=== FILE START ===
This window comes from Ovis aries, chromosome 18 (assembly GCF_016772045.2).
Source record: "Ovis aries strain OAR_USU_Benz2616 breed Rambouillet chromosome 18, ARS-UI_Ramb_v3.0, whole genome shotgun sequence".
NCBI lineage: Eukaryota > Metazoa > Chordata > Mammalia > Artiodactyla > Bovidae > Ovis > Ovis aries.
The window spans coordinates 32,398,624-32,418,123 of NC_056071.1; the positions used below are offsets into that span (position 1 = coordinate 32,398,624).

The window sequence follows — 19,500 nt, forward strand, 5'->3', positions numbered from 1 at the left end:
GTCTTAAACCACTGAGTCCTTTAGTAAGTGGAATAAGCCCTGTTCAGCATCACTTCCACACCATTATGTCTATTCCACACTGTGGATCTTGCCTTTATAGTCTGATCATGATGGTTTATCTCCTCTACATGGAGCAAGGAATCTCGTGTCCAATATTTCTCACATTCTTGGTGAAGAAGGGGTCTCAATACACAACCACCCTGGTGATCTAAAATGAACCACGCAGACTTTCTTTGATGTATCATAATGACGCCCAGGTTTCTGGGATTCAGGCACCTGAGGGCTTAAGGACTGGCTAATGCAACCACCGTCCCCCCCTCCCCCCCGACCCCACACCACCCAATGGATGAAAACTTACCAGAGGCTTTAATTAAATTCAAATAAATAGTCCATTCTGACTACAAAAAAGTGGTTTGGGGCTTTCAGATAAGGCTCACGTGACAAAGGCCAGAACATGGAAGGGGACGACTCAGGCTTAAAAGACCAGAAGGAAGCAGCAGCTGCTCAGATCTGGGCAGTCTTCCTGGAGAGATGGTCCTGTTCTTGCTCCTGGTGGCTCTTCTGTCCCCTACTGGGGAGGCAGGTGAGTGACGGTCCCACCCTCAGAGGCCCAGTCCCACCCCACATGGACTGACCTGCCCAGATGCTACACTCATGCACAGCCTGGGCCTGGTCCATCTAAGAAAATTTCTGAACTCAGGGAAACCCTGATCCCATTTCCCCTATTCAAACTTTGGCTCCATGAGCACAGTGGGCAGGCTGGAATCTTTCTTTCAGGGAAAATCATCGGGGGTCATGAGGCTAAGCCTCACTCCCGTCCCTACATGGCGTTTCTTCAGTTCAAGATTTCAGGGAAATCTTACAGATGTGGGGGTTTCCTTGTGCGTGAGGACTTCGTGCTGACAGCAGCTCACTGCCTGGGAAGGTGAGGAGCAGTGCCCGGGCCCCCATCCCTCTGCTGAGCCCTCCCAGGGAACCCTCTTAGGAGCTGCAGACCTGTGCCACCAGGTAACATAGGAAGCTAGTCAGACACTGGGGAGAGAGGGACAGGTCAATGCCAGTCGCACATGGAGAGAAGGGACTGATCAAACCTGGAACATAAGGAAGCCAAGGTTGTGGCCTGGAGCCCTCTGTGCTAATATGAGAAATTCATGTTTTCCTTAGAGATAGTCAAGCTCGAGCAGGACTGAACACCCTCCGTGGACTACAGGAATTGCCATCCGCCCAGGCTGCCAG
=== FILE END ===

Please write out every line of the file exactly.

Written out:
This window comes from Ovis aries, chromosome 18 (assembly GCF_016772045.2).
Source record: "Ovis aries strain OAR_USU_Benz2616 breed Rambouillet chromosome 18, ARS-UI_Ramb_v3.0, whole genome shotgun sequence".
NCBI lineage: Eukaryota > Metazoa > Chordata > Mammalia > Artiodactyla > Bovidae > Ovis > Ovis aries.
The window spans coordinates 32,398,624-32,418,123 of NC_056071.1; the positions used below are offsets into that span (position 1 = coordinate 32,398,624).

The window sequence follows — 19,500 nt, forward strand, 5'->3', positions numbered from 1 at the left end:
GTCTTAAACCACTGAGTCCTTTAGTAAGTGGAATAAGCCCTGTTCAGCATCACTTCCACACCATTATGTCTATTCCACACTGTGGATCTTGCCTTTATAGTCTGATCATGATGGTTTATCTCCTCTACATGGAGCAAGGAATCTCGTGTCCAATATTTCTCACATTCTTGGTGAAGAAGGGGTCTCAATACACAACCACCCTGGTGATCTAAAATGAACCACGCAGACTTTCTTTGATGTATCATAATGACGCCCAGGTTTCTGGGATTCAGGCACCTGAGGGCTTAAGGACTGGCTAATGCAACCACCGTCCCCCCCTCCCCCCCGACCCCACACCACCCAATGGATGAAAACTTACCAGAGGCTTTAATTAAATTCAAATAAATAGTCCATTCTGACTACAAAAAAGTGGTTTGGGGCTTTCAGATAAGGCTCACGTGACAAAGGCCAGAACATGGAAGGGGACGACTCAGGCTTAAAAGACCAGAAGGAAGCAGCAGCTGCTCAGATCTGGGCAGTCTTCCTGGAGAGATGGTCCTGTTCTTGCTCCTGGTGGCTCTTCTGTCCCCTACTGGGGAGGCAGGTGAGTGACGGTCCCACCCTCAGAGGCCCAGTCCCACCCCACATGGACTGACCTGCCCAGATGCTACACTCATGCACAGCCTGGGCCTGGTCCATCTAAGAAAATTTCTGAACTCAGGGAAACCCTGATCCCATTTCCCCTATTCAAACTTTGGCTCCATGAGCACAGTGGGCAGGCTGGAATCTTTCTTTCAGGGAAAATCATCGGGGGTCATGAGGCTAAGCCTCACTCCCGTCCCTACATGGCGTTTCTTCAGTTCAAGATTTCAGGGAAATCTTACAGATGTGGGGGTTTCCTTGTGCGTGAGGACTTCGTGCTGACAGCAGCTCACTGCCTGGGAAGGTGAGGAGCAGTGCCCGGGCCCCCATCCCTCTGCTGAGCCCTCCCAGGGAACCCTCTTAGGAGCTGCAGACCTGTGCCACCAGGTAACATAGGAAGCTAGTCAGACACTGGGGAGAGAGGGACAGGTCAATGCCAGTCGCACATGGAGAGAAGGGACTGATCAAACCTGGAACATAAGGAAGCCAAGGTTGTGGCCTGGAGCCCTCTGTGCTAATATGAGAAATTCATGTTTTCCTTAGAGATAGTCAAGCTCGAGCAGGACTGAACACCCTCCGTGGACTACAGGAATTGCCATCCGCCCAGGCTGCCAG